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Book Review -- Nixonland


Nixonland by Rick Perlstein covers the time in American history when it really seemed that the country was about to collapse. The book covers the time period from 1964 to 1972 when urban riots, assassinations, war, massive protests, and campus unrest were constantly being broadcast into people’s home via the nightly news and on American’s doorstop via their daily newspaper. It was also the time that Richard Nixon exploited this unrest and the fears it brought to win two terms as president.

If the past few elections have gotten you down because they seem to have played on the people’s fears rather than issues and positions, blame Richard Nixon. He was the first candidate to really exploit middle class fears, resentments even, about changes in the culture, fears about crime, fears about blacks moving into white neighborhoods, and college students who were not respectful of their elders. People who had never voted for a Republican candidate in the past were scared and mad and confused about what was happening in the world and Richard Nixon spoke to these people like a politician never spoke to someone in the past. And even though he was never well liked, he won two terms as president.

The book is a fascinating read and it really takes you through all the momentous events of the era. The riots in Watts, Detroit, and Newark, the escalation of the Vietnam War, Civil Rights struggles, MLK and RFK assassinations, the 1968 Democratic National Convention in Chicago, rising urban crime, Woodstock, Nixon going to China, Kent State, the first inklings of Watergate, and much, much more.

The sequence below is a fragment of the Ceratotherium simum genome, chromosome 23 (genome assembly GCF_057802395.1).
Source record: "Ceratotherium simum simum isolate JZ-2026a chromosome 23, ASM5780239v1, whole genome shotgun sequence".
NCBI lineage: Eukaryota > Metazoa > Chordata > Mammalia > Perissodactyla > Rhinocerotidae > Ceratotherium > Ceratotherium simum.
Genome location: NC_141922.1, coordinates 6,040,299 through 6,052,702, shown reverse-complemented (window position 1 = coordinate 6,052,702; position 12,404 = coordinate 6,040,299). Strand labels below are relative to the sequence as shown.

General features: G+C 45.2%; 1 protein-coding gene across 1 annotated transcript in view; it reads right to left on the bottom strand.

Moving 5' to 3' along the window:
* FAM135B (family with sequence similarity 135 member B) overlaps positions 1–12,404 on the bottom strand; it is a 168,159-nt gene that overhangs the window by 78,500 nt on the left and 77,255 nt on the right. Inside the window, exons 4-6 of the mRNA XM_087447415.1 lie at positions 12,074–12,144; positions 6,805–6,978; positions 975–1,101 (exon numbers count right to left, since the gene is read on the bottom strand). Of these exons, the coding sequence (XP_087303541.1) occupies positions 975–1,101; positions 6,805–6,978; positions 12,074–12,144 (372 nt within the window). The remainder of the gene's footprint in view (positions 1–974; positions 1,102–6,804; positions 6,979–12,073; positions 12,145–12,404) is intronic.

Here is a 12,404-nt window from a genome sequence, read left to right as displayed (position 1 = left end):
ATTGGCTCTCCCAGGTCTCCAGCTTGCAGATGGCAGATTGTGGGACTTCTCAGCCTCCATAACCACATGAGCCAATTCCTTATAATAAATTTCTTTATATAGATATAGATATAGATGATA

It’s especially interesting because it seems that, 44 years after it was first used as a campaign tactic, fear and resentment is losing steam as an effective political tool. First Hilary Clinton and now John McCain have tied to use fear and wedge issues against Barack Obama with diminishing results. Of course there are pockets of the population that still respond to these tactics as the ugly crowds that have been showing up at Palin rallies can attest (cries of “kill him? were heard on Monday, referring to Barack Obama). However people who feel this way seem to be more and more isolated as the cranky old coots they really are.

So if you like recent American history, interested in how we got to where we are today politically, I strongly recommend reading Nixonland. It should be a must read for all students of American history.

Ezra Klein states much better what I was trying to say above:

Similarly, attacks that should have shuttered Obama's campaign did not. In 1988, the Willie Horton ads managed to make Michael Dukakis seem too black. In 2008, Reverend Wright couldn't derail Obama. Indeed, to assert Obama's otherness, they've need to stack racial attacks atop insinuations of Muslim heritage atop cries of political radicalism. In 1984, Ayers would have been enough. In 1988, Wright would have been enough. In 2004, his Arab name would have been enough. In 2008, it seems likely that all three combined won't keep Obama from the White House. Which suggests that the traditional sore spots of American politics are becoming quite a bit duller.

We may be entering a time when attacks like this don't work anymore. If you want to read about when these kind of attacks first began, and how effective they were, read Nixonland

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